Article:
Prized for their delicate meat and enormous antlers, winning the opportunity to hunt for elk in the great state of Michigan is the chance of a lifetime for most hunters. Despite the rebound of the elk population in Michigan over the past 100 years, the elk population remains very small.

This has led the Michigan Department of Natural Resources to severely limit the amount of elk hunting licenses to just around 100 per  year. Unlike most other small and large game in Michigan, elk are some of the most protected and the regulations surrounding elk hunting are some of the most misunderstood by hunters.

Of course, winning a license to hunt elk does not automatically mean you’ll bag your prize, as every hunter knows. That’s why it pays to be prepared and why Michigan Whitetail Properties has prepared this convenient guide for Michigan elk hunters.


A Brief History of Elk in Michigan

Elk once roamed the North American continent free and unabated by hunters. Unfortunately, the population of elk plummeted in the 19th century, leading to a complete disappearance of elk in Michigan in the middle of the century.

To save the dwindling population, seven elk were transferred from out west to the small village of Wolverine where they were protected. From there, the elk population reached approximately 1,500 by the mid-60s, which allowed for the reintroduction of hunting. Unfortunately, poaching and poor habitats led to another significant downturn in populations until it could be stabilized by the mid-70s.

Now, the state of Michigan has reintroduced the right to hunt elk with a special permit that’s issued by a lottery. Unfortunately, the lottery is very difficult to win as you’ll find out.


How to Receive a Michigan Elk License

Around 31,000 hunters apply for elk hunting licenses in Michigan each year, but only around 100 are awarded. Of the 100 that are awarded, 70 are for antlerless elk hunting and 30 for general elk hunting. According to Michigan’s Department of Natural Resources, the lottery system is weighted, which means the more you apply for a license over the years, the greater the likelihood you will receive one in the future.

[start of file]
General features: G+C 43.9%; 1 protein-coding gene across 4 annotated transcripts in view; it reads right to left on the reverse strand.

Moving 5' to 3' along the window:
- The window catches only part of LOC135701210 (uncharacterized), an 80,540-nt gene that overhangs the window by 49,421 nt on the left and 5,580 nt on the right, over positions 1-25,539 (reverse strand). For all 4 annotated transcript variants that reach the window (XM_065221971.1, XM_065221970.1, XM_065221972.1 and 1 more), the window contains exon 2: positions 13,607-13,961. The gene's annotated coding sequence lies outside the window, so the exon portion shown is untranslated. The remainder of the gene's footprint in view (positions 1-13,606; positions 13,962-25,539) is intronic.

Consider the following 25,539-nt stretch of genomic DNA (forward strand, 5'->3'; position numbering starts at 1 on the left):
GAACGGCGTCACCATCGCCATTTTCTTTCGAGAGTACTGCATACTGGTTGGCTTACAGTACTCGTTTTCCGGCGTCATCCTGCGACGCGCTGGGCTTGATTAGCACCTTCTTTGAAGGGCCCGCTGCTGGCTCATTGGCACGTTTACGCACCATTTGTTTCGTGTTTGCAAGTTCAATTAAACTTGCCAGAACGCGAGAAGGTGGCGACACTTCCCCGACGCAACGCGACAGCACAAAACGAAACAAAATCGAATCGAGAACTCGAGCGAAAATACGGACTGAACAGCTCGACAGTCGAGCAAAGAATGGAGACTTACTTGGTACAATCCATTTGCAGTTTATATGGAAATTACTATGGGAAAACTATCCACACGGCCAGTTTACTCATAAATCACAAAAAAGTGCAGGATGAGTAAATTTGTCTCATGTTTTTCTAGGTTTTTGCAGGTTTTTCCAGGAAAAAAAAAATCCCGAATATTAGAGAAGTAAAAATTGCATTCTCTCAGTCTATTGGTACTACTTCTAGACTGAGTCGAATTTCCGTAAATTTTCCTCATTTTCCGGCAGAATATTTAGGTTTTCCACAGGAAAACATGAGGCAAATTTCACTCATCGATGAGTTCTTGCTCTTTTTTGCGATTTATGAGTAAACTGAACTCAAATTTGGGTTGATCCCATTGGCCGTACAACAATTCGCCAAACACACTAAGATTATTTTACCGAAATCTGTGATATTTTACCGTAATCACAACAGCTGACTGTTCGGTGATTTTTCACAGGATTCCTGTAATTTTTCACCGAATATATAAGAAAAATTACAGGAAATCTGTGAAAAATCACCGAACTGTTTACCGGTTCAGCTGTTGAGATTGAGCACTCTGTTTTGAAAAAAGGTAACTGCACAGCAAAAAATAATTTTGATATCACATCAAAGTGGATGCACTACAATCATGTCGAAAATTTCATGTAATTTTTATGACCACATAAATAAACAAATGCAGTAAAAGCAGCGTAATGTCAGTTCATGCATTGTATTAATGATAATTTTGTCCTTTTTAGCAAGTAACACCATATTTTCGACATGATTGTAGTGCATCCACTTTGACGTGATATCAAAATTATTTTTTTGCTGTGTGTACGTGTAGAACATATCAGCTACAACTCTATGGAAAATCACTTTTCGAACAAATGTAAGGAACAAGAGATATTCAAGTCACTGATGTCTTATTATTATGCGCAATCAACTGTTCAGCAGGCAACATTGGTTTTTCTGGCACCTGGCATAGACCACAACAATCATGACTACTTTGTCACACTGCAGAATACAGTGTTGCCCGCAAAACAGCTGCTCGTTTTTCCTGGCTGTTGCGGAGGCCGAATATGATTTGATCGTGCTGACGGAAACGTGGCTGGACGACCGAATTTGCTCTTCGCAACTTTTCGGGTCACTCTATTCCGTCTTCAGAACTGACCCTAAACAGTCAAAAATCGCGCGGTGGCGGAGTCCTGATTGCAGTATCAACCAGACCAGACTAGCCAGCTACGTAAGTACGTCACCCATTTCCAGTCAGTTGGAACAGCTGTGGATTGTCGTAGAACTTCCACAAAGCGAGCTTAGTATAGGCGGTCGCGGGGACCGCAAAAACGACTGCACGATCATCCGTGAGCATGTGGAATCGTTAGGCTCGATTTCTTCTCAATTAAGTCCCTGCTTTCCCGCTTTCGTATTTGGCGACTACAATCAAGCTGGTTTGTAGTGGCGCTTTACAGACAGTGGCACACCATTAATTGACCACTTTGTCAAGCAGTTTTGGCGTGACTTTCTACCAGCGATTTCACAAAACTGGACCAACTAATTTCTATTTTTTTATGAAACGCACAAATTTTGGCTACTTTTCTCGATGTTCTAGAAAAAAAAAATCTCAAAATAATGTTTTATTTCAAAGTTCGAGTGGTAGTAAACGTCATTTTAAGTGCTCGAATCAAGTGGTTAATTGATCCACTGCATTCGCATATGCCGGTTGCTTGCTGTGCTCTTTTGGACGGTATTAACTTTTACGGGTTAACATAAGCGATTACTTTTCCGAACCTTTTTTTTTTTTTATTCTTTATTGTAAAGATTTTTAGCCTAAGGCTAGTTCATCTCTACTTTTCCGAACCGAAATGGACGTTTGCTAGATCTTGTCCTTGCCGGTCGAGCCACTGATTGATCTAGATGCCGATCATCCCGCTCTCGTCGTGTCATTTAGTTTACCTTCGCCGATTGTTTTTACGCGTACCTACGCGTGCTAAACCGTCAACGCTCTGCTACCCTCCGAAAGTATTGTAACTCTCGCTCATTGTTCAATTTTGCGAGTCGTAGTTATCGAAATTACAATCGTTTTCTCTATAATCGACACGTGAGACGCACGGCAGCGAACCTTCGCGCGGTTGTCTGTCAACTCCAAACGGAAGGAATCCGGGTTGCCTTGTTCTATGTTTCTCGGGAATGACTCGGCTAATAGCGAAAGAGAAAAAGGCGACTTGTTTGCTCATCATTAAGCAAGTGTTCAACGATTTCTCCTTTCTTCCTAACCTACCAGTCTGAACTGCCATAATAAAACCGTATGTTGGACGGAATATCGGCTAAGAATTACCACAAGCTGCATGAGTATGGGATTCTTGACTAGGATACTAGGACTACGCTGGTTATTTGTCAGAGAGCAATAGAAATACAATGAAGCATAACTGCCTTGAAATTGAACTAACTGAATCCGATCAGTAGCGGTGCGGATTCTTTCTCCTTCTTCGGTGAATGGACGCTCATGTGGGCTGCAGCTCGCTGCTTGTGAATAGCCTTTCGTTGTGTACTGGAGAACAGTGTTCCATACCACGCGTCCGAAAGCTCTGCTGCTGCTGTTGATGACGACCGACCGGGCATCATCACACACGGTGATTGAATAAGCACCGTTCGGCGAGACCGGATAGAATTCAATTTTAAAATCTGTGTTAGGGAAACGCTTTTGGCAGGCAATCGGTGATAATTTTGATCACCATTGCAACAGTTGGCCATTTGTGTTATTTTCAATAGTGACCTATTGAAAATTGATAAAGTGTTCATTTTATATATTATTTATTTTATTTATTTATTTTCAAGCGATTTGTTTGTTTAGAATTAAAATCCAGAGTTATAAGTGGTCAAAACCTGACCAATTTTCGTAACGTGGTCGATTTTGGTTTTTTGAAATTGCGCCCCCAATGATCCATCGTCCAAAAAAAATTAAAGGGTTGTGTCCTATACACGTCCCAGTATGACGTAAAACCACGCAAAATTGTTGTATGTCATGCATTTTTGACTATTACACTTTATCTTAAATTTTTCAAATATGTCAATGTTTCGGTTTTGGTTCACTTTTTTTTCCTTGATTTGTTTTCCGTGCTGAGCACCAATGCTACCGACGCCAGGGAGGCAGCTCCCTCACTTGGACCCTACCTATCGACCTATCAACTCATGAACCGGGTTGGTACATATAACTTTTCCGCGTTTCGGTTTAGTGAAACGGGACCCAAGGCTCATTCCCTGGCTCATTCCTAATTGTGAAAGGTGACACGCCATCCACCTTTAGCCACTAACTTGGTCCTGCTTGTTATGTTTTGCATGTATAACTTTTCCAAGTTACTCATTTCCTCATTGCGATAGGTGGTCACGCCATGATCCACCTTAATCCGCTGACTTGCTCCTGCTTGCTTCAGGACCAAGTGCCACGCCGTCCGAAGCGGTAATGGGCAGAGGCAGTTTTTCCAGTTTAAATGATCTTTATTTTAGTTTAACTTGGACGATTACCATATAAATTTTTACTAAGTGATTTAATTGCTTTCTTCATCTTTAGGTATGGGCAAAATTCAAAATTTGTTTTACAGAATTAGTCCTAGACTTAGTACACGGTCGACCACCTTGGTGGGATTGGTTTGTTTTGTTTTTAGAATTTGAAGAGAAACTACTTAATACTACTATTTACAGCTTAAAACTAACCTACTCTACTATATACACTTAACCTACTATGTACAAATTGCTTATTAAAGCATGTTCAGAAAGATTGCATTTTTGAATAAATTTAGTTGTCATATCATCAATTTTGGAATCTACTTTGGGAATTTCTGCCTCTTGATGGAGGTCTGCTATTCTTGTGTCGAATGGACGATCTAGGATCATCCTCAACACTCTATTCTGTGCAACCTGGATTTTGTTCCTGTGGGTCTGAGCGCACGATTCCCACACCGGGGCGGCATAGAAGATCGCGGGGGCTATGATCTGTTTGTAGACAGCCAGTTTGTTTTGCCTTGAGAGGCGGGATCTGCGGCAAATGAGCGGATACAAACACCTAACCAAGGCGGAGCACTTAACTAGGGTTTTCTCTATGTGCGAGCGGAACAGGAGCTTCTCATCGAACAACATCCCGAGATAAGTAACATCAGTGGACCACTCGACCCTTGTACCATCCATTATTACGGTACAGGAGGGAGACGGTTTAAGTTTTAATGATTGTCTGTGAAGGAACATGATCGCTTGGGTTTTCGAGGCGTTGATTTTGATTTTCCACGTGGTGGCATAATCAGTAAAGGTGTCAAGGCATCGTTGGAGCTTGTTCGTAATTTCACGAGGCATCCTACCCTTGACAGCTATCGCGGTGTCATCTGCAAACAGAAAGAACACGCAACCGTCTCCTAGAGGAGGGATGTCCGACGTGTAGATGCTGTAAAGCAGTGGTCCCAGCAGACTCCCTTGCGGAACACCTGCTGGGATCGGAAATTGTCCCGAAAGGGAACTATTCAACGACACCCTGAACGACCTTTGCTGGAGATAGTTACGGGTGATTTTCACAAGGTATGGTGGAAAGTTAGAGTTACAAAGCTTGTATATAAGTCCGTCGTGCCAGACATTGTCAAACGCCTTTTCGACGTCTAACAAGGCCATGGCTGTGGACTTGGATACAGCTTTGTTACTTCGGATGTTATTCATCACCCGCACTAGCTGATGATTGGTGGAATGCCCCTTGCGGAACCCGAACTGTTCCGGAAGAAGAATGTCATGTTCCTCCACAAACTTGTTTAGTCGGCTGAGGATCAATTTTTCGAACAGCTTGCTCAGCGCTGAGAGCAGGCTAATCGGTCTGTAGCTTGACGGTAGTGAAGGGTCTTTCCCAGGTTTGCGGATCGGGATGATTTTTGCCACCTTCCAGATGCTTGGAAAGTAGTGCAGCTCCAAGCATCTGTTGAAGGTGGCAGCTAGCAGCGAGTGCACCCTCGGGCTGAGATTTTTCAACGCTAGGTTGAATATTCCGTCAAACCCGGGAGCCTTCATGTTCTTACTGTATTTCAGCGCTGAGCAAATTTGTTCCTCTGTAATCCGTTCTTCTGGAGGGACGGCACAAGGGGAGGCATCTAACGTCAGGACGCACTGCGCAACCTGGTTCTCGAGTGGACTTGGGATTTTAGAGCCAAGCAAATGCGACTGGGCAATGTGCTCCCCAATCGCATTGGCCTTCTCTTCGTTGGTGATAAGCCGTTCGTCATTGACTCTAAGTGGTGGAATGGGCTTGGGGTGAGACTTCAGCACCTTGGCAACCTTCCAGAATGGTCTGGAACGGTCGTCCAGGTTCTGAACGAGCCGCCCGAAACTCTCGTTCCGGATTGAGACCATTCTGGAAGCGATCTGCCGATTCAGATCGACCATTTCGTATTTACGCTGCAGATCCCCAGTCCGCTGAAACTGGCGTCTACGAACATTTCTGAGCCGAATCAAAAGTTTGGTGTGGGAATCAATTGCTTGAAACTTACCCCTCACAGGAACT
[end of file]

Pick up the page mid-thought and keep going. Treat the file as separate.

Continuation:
Those who are drawn for a general elk hunting license are ineligible from all future lotteries in the state of Michigan and those who are drawn for an antlerless license are barred from the next 10 lotteries.


Where and When to Hunt for Elk in Michigan

The Lower Peninsula offers specified land units where hunters can roam for elk in the months of October through December. Land units may have different dates for each hunting period, so it’s best to check this guide for specific information.

There are often ranches and public areas where hunters are free to hunt for elk with a specially issued license.

Most of Michigan’s elk are located in Pigeon River Country State Forest, which are managed by the state. Ensuring the healthy population growth of elk are the state’s main interest so it’s important that hunter follow guidelines accordingly.


Elk Hunting: What to Pack

Depending on where you hunt for elk in the state of Michigan, most reserves provide great materials to assist on your hunt from altimeters to water tablets for hiking trails and mountains. Every good hunter knows to bring his favorite rifle for deer season and the same is true of the larger elk.

In total, elks can weigh anywhere from 500-750 pounds, depending on whether or not it is a male or female. For this reason, we recommend purchasing the right bag with approximately 50 feet of parachute cord to properly string up elk.

It’s also recommended that you hunt in a group or provide a way to transport elk back to your base if you happen to bag one in the wild.

Elk hunting remains one of the biggest prizes hunters can dream of in Michigan and many other states, so it pays to be prepared ahead of time if you happen to win a license. Michigan Whitetail Properties offers hunting properties that put you right up close to some of the best hunting spots in all of Michigan. Be sure to view our listings for properties available now before they’re gone!